Semi-quantitative and real-time qPCR analysis

Total RNA was extracted from about 100 mg tissues using TRIzol reagent (Invitrogen) according to the manufacturer’s protocol. RNA was DNaseI digested and reverse transcribed as a template for PCR amplification. SYBR Green I (Invitrogen) was added as a fluorescent reporter and LA-Taq Polymerase (Invitrogen) was used. Gene-specific primers (Table S1) were used to perform the real-time PCR and semi-quantification PCR in Light Cycler real-time PCR system (ROCHE). Gene expressions were normalized to the A. thaliana serine/threonine protein phosphatase 2A.

Western blotting analysis

By grinding samples in liquid nitrogen, total protein from 7-day-old seedlings was extracted and dissolved in 50 µL protein loading buffer. After 12% (w/v) SDS-PAGE separation, the proteins were transferred onto PVDF membrane and incubated with the anti-HA (Santa Cruz, USA), respectively, with a dilution of 1:1000 (v/v). Quantity One 1.61 software (Bio-Rad, USA) was used to measure band intensities.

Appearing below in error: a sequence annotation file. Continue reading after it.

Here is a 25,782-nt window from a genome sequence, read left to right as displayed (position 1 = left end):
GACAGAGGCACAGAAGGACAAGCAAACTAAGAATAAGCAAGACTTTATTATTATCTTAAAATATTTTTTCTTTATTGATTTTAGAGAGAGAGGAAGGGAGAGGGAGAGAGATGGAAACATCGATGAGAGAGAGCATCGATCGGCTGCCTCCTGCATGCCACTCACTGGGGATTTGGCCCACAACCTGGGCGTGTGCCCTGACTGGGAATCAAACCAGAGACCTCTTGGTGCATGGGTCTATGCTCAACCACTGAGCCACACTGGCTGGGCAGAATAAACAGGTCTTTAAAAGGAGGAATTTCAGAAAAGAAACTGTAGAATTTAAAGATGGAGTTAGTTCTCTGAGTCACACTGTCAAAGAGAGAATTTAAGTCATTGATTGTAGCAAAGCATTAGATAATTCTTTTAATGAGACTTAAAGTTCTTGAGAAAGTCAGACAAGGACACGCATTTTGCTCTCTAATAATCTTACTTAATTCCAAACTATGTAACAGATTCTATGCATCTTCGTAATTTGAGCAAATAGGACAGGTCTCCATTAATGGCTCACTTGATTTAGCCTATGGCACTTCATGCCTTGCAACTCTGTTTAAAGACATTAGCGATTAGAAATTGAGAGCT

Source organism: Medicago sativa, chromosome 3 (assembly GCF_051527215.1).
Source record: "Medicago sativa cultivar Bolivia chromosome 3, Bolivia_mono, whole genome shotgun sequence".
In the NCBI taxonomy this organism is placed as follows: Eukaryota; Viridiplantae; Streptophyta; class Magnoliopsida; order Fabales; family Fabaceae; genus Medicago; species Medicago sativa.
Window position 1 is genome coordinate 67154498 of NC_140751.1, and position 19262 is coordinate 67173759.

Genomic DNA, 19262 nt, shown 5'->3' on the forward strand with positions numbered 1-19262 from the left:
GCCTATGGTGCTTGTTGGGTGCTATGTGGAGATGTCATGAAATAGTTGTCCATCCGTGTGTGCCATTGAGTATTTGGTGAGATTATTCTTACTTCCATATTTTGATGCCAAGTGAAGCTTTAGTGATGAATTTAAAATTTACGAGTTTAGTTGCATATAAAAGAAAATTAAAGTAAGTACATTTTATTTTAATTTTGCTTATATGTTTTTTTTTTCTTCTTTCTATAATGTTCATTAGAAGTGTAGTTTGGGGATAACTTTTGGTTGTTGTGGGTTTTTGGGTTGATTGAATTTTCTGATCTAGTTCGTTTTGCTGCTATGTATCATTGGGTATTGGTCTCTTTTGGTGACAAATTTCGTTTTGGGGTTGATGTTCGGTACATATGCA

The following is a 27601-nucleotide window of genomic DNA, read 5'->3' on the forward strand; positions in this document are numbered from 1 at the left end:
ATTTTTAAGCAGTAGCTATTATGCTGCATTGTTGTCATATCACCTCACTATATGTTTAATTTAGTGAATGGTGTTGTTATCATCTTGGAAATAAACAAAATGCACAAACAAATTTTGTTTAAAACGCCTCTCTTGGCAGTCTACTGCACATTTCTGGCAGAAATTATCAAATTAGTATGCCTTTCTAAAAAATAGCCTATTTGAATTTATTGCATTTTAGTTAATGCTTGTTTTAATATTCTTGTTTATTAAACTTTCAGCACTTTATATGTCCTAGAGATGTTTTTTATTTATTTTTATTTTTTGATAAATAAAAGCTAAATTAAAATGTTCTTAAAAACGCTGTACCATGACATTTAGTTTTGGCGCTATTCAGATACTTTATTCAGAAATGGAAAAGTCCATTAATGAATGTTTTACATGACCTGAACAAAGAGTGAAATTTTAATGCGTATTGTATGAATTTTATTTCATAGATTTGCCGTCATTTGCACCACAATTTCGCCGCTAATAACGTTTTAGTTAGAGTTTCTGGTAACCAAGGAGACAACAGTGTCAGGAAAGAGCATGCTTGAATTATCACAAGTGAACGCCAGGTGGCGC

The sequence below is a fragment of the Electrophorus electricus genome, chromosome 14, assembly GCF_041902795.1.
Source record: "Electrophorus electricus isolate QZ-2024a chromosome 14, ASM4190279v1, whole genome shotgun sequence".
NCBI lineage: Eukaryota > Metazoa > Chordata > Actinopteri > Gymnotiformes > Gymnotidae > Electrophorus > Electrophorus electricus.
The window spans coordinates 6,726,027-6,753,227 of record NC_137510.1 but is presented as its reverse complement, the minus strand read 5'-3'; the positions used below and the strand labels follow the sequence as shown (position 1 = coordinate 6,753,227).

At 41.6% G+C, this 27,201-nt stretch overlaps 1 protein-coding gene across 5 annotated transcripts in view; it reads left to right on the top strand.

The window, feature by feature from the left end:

Antioxidant capacity assays

Reactive oxygen species detection

The ROS level of the Pabs root cells was measured as previously described (Zhang et al. 2001). Briefly, the Arabidopsis seedlings were incubated for 30 min in 50 μM fluorophore 2, 7-dichlorofluorescin diacetate (H2DCFDA) solutions. After that the roots were rinsed with the phosphate buffer and imaged in the laser scan confocal microscopy (LSCM) using a 488 nm excitation laser and a 530 nm emission filter. Optical sections were collected under identical exposure conditions (in manual setup) for all samples. The experiments were repeated at least three times, about 15 samples per treatment.

Antioxidant enzymes activities measurement